Dopant materials when used externally are usually applied to at least a portion of the appropriate surface of the expendable pattern or parent metal as a uniform coating thereon. The quantity of dopant is effective over a wide range relative to the amount of parent metal to be reacted, and, in the case of aluminum, experiments have failed to identify either upper or lower operable limits. For example, when utilizing silicon in the form of silicon dioxide externally applied as a dopant for an aluminum-magnesium parent metal using air or oxygen as the oxidant, quantities as low as 0.00003 gram of silicon per gram of parent metal, or about 0.0001 gram of silicon per square centimeter of parent metal surface on which the SiO2 dopant is applied, are effective. It also has been found that a ceramic structure is achievable from an aluminum-silicon parent metal using air or oxygen as the oxidant by using MgO as a dopant in an amount greater than about 0.0008 gram of Mg per gram of parent metal to be oxidized and greater than about 0.003 gram of Mg per square centimeter of parent metal surface upon which the MgO is applied.
The present invention provides a reliable method for producing shaped ceramic components comprising the oxidation reaction product of a molten parent metal and a vapor-phase oxidant by replicating the shape of an expendable pattern. The efficiency with which shaped expendable patterns can be produced in accordance with available techniques provides wide latitude to the geometry or shape which can be replicated in a ceramic component in accordance with the present invention.
The following are non-limiting examples of the present invention intended for illustrative purposes.
A block-shaped expendable pattern measuring approximately 1 inch by 1 inch by 3/4 inch thick was shaped from an expanded/polystyrene material. The shape-defining surface of the pattern comprised a 1-inch by 1-inch square face, and the four 1-inch by 3/4-inch rectangular faces of the pattern.
The coating material comprised 50 weight percent Wollastonite (a mineral calcium silicate, from Nyco Inc., FP Grade), and 50 weight percent plaster of paris (Bondex, from Bondex, Inc.). The Wollastonite/plaster of paris mixture was mixed with water to facilitate hydration of the plaster of paris in order to provide a support zone adjacent to the shape-defining surface of the pattern. This mixture was applied to the top and four sides of the expendable pattern in a layer approximately 1/2 inch thick, leaving the bottom of the pattern uncoated. This was allowed to set in order to develop the support zone.
A block of an aluminum alloy (designated alloy 380.1 from Belmont metals, having a nominally identified composition by weight of 8-8.5% Si, 2-3% Zn, and 0.1% Mg as active dopants, and 3.5% Cu as well as Fe, Mn, and Ni but the actual Mg content was sometimes higher as in the range of 0.17-0.18%), measuring 2 inches by 2 inches by 1/2 inch thick was placed into a loose bedding of Wollastonite particles such that one 2-inch square face was exposed. A quantity of a dopant material (Leecote, LX-60, from Acme Resin Co., comprising substantially silica) was dispersed over the exposed surface of the parent metal. The expendable pattern with the applied coating material was placed on top of the exposed surface of the parent metal such that the uncoated surface of the polystyrene cube was in contact with the metal. The pattern and exposed portions of the metal were also covered with Wollastonite such that the entire combination of parent metal and coated pattern was buried in Wollastonite.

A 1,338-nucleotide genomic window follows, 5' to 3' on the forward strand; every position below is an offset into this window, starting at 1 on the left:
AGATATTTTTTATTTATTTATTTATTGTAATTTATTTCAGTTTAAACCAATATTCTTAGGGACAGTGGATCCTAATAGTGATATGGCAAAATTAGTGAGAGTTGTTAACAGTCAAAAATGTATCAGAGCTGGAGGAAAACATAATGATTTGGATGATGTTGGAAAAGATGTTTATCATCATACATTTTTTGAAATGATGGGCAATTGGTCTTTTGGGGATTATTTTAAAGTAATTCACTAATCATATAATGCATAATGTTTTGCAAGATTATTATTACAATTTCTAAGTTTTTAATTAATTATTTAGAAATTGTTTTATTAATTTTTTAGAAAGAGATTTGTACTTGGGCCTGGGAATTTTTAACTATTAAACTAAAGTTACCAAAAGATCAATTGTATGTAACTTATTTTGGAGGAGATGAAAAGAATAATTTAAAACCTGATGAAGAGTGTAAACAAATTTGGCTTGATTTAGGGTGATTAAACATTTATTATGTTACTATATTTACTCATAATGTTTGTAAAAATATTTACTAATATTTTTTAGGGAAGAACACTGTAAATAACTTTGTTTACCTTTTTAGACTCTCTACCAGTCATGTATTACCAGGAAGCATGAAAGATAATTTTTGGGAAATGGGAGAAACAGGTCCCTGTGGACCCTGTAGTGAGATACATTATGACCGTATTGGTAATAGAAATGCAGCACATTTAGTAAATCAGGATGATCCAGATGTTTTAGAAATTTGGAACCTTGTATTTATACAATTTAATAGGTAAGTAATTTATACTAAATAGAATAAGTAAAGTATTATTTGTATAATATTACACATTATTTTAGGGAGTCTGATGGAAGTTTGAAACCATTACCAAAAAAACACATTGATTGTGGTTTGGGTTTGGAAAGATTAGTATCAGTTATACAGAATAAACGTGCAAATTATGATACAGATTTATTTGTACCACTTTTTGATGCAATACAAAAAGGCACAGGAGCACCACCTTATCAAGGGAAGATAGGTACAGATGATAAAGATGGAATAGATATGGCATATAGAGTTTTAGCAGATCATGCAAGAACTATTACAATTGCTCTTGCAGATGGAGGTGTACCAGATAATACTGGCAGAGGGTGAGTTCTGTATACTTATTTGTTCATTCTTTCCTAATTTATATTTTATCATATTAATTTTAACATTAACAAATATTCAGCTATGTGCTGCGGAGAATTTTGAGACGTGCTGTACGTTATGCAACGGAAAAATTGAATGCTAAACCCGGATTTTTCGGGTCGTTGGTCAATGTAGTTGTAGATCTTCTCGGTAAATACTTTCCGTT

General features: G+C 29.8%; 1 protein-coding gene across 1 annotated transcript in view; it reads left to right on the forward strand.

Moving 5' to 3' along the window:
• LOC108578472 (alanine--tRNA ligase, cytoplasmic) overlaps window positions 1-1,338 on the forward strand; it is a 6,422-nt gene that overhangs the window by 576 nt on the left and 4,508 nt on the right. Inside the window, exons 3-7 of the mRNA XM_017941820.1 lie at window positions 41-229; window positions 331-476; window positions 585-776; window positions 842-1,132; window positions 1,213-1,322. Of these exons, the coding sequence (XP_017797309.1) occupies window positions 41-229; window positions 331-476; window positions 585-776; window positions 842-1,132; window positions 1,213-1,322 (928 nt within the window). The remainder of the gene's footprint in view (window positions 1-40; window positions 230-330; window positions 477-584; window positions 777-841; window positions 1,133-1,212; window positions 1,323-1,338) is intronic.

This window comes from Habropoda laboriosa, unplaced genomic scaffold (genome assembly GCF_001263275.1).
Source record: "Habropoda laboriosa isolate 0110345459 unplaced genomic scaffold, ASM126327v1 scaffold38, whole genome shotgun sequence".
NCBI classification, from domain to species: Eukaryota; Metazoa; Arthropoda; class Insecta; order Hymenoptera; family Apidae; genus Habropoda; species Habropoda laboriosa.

This setup was placed into a furnace supplied with air, and heated up over 4 hours to 1100° C. The furnace temperature was held at 1100° C. for 120 hours, and then cooled down over 4 hours.
The setup was removed from the furnace, and the ceramic component recovered. The coating material was r component produced herein after removal of excess unreacted parent metal. Measurement of the component confirms high fidelity replication of the expendable pattern.
A ceramic component was fabricated to replicate a block-shaped expendable pattern as in Example 1; however, in the present Example, the coating material comprised an alumina filler material.
The coating material, comprising 30 weight percent alumina filler (325 mesh, tabular alumina, from Alcoa), and 70% Leecote (LX-60, comprising substantially silica, to establish a support zone), was applied to the shape-defining surface of the expendable pattern in an approximately 0.035-inch thick layer. The Wollastonite/plaster of paris mixture described in Example 1 was applied to the alumina coating material in a layer approximately 1/2 inch thick, and allowed to set. This mixture was applied to prevent growth of the oxidation reaction product beyond the filler coating material.
The coated pattern was placed on a block of aluminum alloy (designated alloy 380.1) which was coated with a dopant, as in Example 1; and the coated pattern and still exposed portions of the metal surface were surrounded with Wollastonite such that the entire combination of parent metal and coating material-coated expendable pattern was buried in the calcium silicate as in Example 1.
This setup was placed into a furnace supplied with air, and heated up over 4 hours to 1100° C. The furnace temperature was held at 1100° C. for 120 hours, and then cooled down over 4 hours.
The setup was removed from the furnace, and the ceramic product recovered. The plaster of paris/Wollastonite material was removed by light sandblasting. FIG. 6 is a photomicrograph at 100X magnification showing the ceramic component 1 integrated with the ceramic composite layer 3.
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|U.S. Classification||428/545, 501/127, 428/689, 501/94, 428/703, 428/698|
|International Classification||B22F3/00, C04B35/65|
|Cooperative Classification||C04B35/652, B22F3/00, Y10T428/12007|
|European Classification||C04B35/65L, B22F3/00|
|Jun 5, 1997||FPAY||Fee payment|
Year of fee payment: 4
|Jul 3, 2001||REMI||Maintenance fee reminder mailed|
|Dec 7, 2001||LAPS||Lapse for failure to pay maintenance fees|
|Feb 12, 2002||FP||Expired due to failure to pay maintenance fee|
Effective date: 20011207